With an artistic practice that is highly disciplined and structured, Vo’s contemplative work evokes themes of routine, utility, and labor.
One of our Wind Fellow recipients, Nhi Vo has explored various mediums, including video, reed sculpture, and most recently, drawings on graph mylar, bringing a distinctive sensibility and attentiveness to all her projects. In her later works, Vo has transformed the repetition of a single word into conglomerate images, forming mesmerizing, undulating patterns from her own handwritten script.
Kevin Sun: What made you decide to get into art?
Nhi Vo: There’s no specific reason. I enjoy working and I like the constant challenge… Sometimes it’s easy, sometimes it’s hard.
K.S.: It’s clear that your work is highly disciplined and labor intensive. What interests you about this “laborious repetition,” as you call it?
N.V.: Maybe “laborious” is an exaggeration… People rarely perform an act only once. It’s the day to day and fitting one routine into another routine that I enjoy. I like boredom, but active boredom.
K.S.: Your work conveys an “image of obsession,” of repetitive actions performed ad nauseum, or perhaps an experience of meditative focus. Could you describe your state of mind while working on one of your pieces?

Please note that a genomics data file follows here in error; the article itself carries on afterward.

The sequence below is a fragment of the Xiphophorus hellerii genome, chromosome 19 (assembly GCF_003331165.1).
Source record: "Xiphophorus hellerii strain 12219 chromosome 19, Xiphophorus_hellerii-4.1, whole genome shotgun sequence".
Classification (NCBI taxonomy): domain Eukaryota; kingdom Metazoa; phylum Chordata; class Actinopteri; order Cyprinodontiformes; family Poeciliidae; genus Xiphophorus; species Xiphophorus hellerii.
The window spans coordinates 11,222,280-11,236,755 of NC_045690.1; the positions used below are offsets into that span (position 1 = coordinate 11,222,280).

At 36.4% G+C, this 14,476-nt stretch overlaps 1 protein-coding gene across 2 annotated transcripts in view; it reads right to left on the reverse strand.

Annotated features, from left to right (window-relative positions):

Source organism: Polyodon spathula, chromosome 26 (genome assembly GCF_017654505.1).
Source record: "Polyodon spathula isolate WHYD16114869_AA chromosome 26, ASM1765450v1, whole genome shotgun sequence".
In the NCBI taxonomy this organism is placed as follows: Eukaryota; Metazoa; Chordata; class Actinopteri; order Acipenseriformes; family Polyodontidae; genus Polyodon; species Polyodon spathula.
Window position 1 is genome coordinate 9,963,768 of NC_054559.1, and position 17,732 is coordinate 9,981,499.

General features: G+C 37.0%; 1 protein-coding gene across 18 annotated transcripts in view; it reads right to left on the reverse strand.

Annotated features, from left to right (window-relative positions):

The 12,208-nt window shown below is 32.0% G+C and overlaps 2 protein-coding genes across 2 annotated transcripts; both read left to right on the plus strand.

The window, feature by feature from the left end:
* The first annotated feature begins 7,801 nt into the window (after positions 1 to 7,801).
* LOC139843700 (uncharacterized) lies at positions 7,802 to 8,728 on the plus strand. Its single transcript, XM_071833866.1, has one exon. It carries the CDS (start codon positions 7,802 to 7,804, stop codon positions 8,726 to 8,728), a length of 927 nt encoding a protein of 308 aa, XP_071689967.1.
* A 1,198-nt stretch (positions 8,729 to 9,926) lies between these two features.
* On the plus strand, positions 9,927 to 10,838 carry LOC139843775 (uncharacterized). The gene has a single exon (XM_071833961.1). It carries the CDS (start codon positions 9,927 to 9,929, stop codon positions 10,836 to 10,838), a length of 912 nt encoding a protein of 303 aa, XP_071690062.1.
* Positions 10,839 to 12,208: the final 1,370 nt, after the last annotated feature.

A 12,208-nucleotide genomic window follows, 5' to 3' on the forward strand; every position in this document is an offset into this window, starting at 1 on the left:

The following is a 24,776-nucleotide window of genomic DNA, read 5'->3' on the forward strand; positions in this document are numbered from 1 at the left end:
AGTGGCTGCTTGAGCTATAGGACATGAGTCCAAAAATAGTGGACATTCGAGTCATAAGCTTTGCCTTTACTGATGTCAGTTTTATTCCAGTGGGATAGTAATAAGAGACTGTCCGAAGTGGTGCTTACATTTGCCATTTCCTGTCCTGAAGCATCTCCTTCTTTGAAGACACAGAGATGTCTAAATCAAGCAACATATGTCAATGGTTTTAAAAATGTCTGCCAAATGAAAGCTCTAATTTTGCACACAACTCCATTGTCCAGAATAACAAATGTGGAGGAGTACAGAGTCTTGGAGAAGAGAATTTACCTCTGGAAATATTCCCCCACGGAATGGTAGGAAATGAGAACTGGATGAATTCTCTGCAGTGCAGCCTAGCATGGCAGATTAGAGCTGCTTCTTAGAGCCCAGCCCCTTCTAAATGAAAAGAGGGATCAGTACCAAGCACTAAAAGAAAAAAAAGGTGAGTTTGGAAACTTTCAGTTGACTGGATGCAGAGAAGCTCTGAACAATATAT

N.V.: I’m rarely in [a] meditative state when I work on one of my pieces. I think about the next piece, what to make for dinner, how many dots I can make in one sitting, [what] my cats are thinking about, so on and on. Maybe that is meditation?
K.S.: Your reed sculpture work evokes utilitarian purpose, with shapes and designs that are “extensions of the familiar,” yet are unable to be discretely identified. What drew you to this medium and what do you hope to convey?
N.V.: I like functional things and I want to make functional objects, but I haven’t settled on an idea yet. Reed and weaving, especially weaving, are embedded in common day objects and [have been in] practice for many, many years, in many [cultures].
K.S.: Your Incognitocognito series transforms the repetition of a written word into drawings. How do you conceptualize the persistence, or lack thereof, of the word’s meaning through this transformation?
Meet me in Cognito, baby.
In Cognito we’ll have nothing to hide.
Let’s go incognito, honey,
And let the world believe that we’ve died.
– Tom Robbins
To learn more about Nhi Vo as well as her work and her upcoming events, please visit her InLiquid Artist’s page and her website.